These toxic compounds are not a threat to consumers. They are a threat to pickers. The greatest danger comes from spraying in the fields when pickers are present. Pesticides pose only one of the many hazards to field workers in Florida. Immokalee represents the focal point of migrant worker abuse in the country. Food Chains highlighted these abuses with Immokalee the setting. Its current reputation overshadows the reason it became a magnet for migrant labor. Immokalee’s Fields of Hope describes the progression of migrants from Mexico, Guatemala, and Haiti. They flocked to the area for the availability of work. The series of injustices came later.
“Guarantee us a few basic rights and give us one penny more per pound for the tomatoes we pick. A penny per pound would be a pittance to a fast food behemoth like McDonald’s, which has annual revenues of over $22 billion.” (p. 109) The Coalition of Immokalee Workers (CIW) succeeded in calling attention to these problems. The penny-per-pound initiative captured the imagination of the nation. Estabrook proclaims that it raises the prospect of a tomato picker from poverty to a paltry, living wage. This third edition emphasizes great progress in labor relations since his first edition. The CIW representative I heard spoke in Spanish accompanied by an English interpreter. Very impressive. Very moving. This organization provides a template for pay equity on farms across the country.
“When an abusive boss was fired, the council made certain a representative of the grower would personally tell the workers who had filed the grievances that the abuser was gone for good and emphasize that they were glad the workers were making complaints.” (p. 155) The author documents the tragedy of the past and hope for the future in Immokalee. Can this model carry over to areas without intense publicity? Many growing areas were not as bad as Immokalee past but have not improved to Immokalee present. We need treat our agriculture workers better. Improving food chains could result in higher prices for fresh produce. Higher prices will limit access to fresh fruits and vegetables for the poor. Problems with food distribution are complex. One positive change creates other problems down the chain. The idea that reinventing the “food system” will solve all problems from field to market is naïve.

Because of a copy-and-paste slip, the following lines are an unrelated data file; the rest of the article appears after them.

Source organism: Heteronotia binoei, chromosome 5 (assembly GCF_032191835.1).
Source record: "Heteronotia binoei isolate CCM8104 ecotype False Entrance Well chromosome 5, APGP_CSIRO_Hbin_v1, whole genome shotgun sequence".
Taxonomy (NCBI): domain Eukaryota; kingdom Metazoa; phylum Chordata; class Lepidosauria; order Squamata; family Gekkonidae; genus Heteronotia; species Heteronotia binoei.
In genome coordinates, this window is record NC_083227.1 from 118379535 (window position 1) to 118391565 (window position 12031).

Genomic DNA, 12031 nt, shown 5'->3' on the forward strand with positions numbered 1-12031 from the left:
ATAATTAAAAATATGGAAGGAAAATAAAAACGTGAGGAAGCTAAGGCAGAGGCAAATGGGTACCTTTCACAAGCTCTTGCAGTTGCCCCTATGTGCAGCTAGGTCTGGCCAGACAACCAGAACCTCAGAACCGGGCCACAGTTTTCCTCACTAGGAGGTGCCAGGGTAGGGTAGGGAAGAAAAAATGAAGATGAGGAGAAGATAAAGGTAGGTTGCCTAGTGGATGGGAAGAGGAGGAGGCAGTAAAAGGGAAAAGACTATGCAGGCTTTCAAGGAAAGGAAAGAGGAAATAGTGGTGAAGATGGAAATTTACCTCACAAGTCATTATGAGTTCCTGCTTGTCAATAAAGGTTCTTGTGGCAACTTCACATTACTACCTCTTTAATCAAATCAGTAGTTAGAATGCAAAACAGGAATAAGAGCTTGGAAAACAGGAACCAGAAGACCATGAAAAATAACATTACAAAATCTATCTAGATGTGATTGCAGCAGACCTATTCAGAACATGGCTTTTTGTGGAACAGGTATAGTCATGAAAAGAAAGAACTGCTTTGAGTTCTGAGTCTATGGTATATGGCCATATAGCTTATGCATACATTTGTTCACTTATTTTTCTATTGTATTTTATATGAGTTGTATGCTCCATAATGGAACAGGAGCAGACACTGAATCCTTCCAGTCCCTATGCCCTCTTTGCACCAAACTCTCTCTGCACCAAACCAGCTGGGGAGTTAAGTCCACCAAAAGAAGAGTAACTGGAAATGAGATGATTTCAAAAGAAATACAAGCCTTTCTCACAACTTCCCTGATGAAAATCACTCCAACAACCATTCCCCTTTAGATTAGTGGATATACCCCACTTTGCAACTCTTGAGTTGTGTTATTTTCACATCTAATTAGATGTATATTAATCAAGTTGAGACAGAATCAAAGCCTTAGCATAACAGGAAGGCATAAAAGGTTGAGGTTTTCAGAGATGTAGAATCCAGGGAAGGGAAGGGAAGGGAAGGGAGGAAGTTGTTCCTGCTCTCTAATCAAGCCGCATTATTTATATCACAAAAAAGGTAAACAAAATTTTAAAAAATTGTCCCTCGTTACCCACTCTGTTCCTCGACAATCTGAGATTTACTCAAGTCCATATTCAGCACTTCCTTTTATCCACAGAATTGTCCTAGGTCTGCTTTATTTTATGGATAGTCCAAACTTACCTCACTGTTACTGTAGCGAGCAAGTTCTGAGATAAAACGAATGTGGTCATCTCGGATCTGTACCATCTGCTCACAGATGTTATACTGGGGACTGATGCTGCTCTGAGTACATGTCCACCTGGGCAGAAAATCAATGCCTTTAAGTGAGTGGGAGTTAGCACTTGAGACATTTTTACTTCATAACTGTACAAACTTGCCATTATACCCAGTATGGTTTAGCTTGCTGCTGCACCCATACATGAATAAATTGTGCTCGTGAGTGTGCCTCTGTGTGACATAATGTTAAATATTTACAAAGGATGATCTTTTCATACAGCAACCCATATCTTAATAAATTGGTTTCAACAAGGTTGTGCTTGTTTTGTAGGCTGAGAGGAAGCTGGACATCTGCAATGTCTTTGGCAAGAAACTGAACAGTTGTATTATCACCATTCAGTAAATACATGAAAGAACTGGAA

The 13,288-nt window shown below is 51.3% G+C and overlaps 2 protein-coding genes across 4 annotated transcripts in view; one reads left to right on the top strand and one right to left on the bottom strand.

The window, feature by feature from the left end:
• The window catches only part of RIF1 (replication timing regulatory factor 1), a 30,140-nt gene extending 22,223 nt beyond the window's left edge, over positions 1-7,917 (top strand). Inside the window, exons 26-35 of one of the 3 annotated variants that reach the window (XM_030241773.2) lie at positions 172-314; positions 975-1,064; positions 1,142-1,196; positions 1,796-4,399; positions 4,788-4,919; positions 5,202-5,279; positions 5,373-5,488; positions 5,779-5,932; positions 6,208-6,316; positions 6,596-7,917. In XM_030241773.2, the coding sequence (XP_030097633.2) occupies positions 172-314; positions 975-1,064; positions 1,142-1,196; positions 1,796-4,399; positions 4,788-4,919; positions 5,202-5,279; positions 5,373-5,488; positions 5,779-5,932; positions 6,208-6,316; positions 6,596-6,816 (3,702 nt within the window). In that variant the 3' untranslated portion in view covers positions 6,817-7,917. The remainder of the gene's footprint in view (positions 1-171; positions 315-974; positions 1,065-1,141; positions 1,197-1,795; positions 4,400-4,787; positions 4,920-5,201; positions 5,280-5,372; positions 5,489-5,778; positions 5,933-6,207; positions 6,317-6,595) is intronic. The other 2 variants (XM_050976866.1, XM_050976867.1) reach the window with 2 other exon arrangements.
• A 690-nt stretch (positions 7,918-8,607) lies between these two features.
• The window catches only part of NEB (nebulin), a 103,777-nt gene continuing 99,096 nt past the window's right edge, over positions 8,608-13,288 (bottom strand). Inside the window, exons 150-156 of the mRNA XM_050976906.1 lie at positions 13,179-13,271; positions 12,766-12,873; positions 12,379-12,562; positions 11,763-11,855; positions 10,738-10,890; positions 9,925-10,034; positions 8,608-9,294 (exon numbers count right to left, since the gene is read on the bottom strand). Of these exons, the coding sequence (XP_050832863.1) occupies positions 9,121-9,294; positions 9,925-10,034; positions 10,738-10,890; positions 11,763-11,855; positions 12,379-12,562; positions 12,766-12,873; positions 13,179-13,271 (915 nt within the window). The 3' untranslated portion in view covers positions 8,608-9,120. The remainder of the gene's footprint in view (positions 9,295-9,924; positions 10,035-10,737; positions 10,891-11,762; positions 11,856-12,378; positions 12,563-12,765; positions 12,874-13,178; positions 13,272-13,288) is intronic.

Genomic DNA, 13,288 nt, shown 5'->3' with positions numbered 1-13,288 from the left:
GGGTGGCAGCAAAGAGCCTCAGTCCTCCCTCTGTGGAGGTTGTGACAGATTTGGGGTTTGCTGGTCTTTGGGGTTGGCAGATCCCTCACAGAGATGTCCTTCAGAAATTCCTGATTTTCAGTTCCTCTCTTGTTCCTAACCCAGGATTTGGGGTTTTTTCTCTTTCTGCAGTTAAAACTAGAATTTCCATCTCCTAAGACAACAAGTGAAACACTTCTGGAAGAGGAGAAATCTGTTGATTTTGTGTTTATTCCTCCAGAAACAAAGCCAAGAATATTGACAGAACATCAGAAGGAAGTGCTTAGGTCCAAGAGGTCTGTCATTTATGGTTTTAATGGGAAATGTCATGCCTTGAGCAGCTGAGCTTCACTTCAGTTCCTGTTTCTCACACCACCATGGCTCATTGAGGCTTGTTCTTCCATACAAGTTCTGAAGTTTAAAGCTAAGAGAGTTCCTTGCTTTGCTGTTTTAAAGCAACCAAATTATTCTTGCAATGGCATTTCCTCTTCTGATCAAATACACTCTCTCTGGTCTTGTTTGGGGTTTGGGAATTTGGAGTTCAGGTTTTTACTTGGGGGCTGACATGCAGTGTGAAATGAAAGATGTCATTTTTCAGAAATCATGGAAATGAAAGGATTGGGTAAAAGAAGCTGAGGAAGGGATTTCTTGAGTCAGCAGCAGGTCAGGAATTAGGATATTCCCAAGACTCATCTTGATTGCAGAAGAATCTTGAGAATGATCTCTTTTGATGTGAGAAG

“Tasti-Lee is not perfect. Its fruits are smaller than commercial growers like. But it’s as close as Scott had ever come to finding Tomatoland’s Holy Grail—a fruit thick skinned enough to shrug off the insults of modern agribusiness, but still tender at heart and tasting like a tomato should.” (p. 181) It was my good fortune and pleasure to conduct research with Dr. Jay Scott. Jay was the finest plant breeder I have ever known. Several times each winter we loaded up the van in Athens for a trip down to Bradenton. My students and I got up early the next morning to harvest our tomato samples under Jay’s careful guidance. Then we would return to Athens.
We conducted the acceptability tests the next day. One consumer panelist could not believe the great taste of one of Jay’s varieties in a December test. Consumers do not understand how delicate a fresh tomato is when exposed to stress on its way to market. Distributors ignore flavor in the tomatoes if they ship as long as they continue to make money. This disconnect is one reason that we do not have flavorful tomatoes in the supermarket.
“But the cardinal rule of commercial tomato production stood in the way of getting a better variety into the market. Yield trumped all else. Klee succeeded in producing a flavorful tomato that had 90 percent of the traits sought by growers, but that wasn’t good enough. (p. 192) Dr. Harry Klee was another research collaborator. We did not work as well together. Klee was a noted molecular biologist working at Monsanto. He relocated to the University of Florida. His goal was to develop a great tasting tomato without the use of genetic engineering. Nothing we worked on together bore fruit. I realized as I read this book that we had different goals. He sought a variety that would appeal to foodies. I envisioned a fuller flavored alternative to the tasteless supermarket tomato. No wonder we failed in our quest! Neither one of us achieved what wished either then or since then. No one has tried harder than Jay Scott or Harry Klee. Delivering the perfect tomato to the public is difficult.
Bottom line. What a delightful and fascinating book! Estabrook paints a dismal picture of worker abuse. He follows that picture with one of hope. Is his vision one that applies only to a corner in the state of Florida? Or will it take root across the country? Only time will tell. Along the way the author refreshed my memory on the years I toiled in tomato research. I am grateful to all the students who worked with me as well as Drs. Scott, Klee, and Elizabeth Baldwin. I will share more of these wonderful experiences next week on this site.
Next week: What I learned about tomatoes during my research career